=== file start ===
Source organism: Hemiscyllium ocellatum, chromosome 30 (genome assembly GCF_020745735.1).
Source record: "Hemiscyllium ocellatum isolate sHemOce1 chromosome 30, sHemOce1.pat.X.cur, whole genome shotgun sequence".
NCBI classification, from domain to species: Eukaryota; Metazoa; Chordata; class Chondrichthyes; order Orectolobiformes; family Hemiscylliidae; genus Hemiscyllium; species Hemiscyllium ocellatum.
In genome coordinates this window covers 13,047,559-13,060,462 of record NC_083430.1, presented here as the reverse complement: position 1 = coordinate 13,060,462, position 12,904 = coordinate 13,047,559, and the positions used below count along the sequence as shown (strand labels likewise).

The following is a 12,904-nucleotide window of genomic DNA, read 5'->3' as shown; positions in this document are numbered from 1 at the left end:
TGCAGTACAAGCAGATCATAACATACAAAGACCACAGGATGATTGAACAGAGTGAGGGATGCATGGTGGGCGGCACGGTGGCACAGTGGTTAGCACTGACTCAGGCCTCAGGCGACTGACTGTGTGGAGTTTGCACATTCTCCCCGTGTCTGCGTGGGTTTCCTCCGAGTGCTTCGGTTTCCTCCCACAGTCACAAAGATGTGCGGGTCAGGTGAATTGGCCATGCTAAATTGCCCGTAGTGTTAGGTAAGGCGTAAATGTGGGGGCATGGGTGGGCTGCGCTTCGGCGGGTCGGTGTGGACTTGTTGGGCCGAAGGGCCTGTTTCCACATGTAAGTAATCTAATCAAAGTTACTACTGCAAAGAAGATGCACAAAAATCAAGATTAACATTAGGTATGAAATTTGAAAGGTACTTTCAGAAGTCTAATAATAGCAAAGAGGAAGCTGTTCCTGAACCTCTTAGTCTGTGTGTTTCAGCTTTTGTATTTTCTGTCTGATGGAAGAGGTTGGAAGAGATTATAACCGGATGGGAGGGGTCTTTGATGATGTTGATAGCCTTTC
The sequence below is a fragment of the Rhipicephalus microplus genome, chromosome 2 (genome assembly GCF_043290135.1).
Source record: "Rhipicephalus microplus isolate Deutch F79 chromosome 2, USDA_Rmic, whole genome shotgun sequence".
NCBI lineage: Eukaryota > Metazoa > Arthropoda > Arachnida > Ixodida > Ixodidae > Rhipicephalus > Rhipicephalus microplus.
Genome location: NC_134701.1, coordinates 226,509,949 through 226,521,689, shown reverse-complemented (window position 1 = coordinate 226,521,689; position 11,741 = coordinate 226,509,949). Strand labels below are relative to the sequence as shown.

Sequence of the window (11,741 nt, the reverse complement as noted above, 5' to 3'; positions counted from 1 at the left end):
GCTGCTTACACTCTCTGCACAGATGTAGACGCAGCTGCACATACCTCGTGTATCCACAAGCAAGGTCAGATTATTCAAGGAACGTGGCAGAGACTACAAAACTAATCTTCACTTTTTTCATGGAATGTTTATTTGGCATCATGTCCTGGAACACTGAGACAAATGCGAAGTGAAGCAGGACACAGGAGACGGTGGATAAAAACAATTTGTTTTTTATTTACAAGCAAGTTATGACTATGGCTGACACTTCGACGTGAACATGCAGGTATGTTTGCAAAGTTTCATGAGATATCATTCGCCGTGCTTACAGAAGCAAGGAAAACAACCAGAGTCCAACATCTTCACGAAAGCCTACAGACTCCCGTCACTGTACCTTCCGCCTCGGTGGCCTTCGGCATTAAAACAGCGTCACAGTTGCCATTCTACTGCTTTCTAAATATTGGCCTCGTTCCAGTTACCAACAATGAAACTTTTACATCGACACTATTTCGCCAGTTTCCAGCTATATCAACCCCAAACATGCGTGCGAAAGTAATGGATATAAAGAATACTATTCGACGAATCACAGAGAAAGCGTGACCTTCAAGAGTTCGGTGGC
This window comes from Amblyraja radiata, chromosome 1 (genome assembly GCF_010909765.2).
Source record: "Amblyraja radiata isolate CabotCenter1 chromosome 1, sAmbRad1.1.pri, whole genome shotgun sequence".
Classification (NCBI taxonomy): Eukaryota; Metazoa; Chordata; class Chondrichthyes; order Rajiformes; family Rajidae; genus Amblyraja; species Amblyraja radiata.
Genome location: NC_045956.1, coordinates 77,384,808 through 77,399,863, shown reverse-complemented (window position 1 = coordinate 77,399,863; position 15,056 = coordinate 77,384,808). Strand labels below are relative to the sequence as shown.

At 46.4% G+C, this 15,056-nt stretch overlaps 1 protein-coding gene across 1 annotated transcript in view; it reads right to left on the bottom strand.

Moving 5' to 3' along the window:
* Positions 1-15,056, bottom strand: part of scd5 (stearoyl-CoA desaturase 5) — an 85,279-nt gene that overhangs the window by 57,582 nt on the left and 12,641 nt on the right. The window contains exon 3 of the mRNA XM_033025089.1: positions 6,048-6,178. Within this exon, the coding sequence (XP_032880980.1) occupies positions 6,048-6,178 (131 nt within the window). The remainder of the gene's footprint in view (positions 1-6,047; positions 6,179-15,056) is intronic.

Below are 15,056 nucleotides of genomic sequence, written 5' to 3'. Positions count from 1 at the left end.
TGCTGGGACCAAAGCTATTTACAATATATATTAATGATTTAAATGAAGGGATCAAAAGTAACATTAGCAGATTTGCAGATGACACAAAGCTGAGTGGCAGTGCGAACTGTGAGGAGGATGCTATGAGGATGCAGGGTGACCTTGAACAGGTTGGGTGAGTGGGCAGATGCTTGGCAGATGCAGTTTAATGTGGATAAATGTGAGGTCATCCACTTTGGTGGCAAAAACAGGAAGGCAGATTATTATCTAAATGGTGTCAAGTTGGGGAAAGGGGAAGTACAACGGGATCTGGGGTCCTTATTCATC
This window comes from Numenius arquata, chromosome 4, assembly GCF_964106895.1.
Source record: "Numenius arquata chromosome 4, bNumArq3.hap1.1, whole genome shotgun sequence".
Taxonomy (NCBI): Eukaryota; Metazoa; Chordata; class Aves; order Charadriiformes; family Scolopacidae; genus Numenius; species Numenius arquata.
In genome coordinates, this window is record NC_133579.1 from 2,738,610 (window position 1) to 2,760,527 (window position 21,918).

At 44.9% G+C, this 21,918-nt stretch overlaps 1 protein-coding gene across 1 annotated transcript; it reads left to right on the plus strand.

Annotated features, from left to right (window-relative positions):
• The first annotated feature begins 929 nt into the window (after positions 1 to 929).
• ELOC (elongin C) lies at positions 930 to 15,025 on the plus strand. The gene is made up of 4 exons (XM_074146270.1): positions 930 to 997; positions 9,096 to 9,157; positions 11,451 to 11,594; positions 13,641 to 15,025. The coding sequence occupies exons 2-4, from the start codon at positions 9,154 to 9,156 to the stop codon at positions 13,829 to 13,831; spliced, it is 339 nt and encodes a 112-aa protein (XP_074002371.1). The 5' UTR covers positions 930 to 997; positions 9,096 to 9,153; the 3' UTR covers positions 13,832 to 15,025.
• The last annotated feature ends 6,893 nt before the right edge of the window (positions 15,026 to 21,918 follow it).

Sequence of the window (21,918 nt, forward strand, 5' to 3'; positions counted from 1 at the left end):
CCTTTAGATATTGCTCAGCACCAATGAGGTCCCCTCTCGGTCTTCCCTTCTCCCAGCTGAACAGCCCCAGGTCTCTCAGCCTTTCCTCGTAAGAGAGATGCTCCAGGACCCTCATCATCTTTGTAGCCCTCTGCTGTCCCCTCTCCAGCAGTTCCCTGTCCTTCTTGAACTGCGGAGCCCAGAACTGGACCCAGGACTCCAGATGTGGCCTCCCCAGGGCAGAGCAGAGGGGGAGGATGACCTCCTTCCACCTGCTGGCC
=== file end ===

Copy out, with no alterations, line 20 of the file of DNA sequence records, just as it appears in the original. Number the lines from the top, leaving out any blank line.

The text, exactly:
Below are 15,056 nucleotides of genomic sequence, written 5' to 3'. Positions count from 1 at the left end.